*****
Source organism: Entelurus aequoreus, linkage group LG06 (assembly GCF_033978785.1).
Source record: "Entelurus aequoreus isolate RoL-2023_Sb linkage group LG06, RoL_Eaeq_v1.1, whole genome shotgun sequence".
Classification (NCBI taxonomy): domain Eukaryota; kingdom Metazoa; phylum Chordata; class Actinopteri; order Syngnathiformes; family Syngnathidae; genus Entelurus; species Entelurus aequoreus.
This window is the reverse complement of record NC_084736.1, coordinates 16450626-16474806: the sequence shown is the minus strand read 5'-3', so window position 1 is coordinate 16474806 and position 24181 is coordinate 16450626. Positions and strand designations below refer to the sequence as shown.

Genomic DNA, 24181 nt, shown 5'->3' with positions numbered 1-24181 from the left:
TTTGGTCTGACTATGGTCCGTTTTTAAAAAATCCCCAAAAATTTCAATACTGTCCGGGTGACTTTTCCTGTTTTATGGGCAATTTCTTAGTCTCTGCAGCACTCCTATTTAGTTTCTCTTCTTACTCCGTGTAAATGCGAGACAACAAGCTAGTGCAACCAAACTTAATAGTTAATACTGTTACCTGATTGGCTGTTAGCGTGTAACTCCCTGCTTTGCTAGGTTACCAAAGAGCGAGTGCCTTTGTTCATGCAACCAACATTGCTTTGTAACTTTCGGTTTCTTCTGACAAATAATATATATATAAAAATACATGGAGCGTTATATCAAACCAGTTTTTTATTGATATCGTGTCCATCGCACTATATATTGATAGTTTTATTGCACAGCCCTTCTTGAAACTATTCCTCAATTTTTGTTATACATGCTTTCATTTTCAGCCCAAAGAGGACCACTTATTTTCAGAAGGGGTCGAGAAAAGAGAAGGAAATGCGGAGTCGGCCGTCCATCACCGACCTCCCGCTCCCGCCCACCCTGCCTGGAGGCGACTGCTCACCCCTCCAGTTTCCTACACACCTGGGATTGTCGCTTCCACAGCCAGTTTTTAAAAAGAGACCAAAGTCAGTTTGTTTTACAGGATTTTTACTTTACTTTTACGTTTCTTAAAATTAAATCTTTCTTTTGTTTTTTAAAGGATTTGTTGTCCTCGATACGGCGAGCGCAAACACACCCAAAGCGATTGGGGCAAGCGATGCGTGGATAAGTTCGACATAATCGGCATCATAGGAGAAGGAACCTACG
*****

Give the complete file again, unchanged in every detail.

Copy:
Source organism: Entelurus aequoreus, linkage group LG06 (assembly GCF_033978785.1).
Source record: "Entelurus aequoreus isolate RoL-2023_Sb linkage group LG06, RoL_Eaeq_v1.1, whole genome shotgun sequence".
Classification (NCBI taxonomy): domain Eukaryota; kingdom Metazoa; phylum Chordata; class Actinopteri; order Syngnathiformes; family Syngnathidae; genus Entelurus; species Entelurus aequoreus.
This window is the reverse complement of record NC_084736.1, coordinates 16450626-16474806: the sequence shown is the minus strand read 5'-3', so window position 1 is coordinate 16474806 and position 24181 is coordinate 16450626. Positions and strand designations below refer to the sequence as shown.

Genomic DNA, 24181 nt, shown 5'->3' with positions numbered 1-24181 from the left:
TTTGGTCTGACTATGGTCCGTTTTTAAAAAATCCCCAAAAATTTCAATACTGTCCGGGTGACTTTTCCTGTTTTATGGGCAATTTCTTAGTCTCTGCAGCACTCCTATTTAGTTTCTCTTCTTACTCCGTGTAAATGCGAGACAACAAGCTAGTGCAACCAAACTTAATAGTTAATACTGTTACCTGATTGGCTGTTAGCGTGTAACTCCCTGCTTTGCTAGGTTACCAAAGAGCGAGTGCCTTTGTTCATGCAACCAACATTGCTTTGTAACTTTCGGTTTCTTCTGACAAATAATATATATATAAAAATACATGGAGCGTTATATCAAACCAGTTTTTTATTGATATCGTGTCCATCGCACTATATATTGATAGTTTTATTGCACAGCCCTTCTTGAAACTATTCCTCAATTTTTGTTATACATGCTTTCATTTTCAGCCCAAAGAGGACCACTTATTTTCAGAAGGGGTCGAGAAAAGAGAAGGAAATGCGGAGTCGGCCGTCCATCACCGACCTCCCGCTCCCGCCCACCCTGCCTGGAGGCGACTGCTCACCCCTCCAGTTTCCTACACACCTGGGATTGTCGCTTCCACAGCCAGTTTTTAAAAAGAGACCAAAGTCAGTTTGTTTTACAGGATTTTTACTTTACTTTTACGTTTCTTAAAATTAAATCTTTCTTTTGTTTTTTAAAGGATTTGTTGTCCTCGATACGGCGAGCGCAAACACACCCAAAGCGATTGGGGCAAGCGATGCGTGGATAAGTTCGACATAATCGGCATCATAGGAGAAGGAACCTACG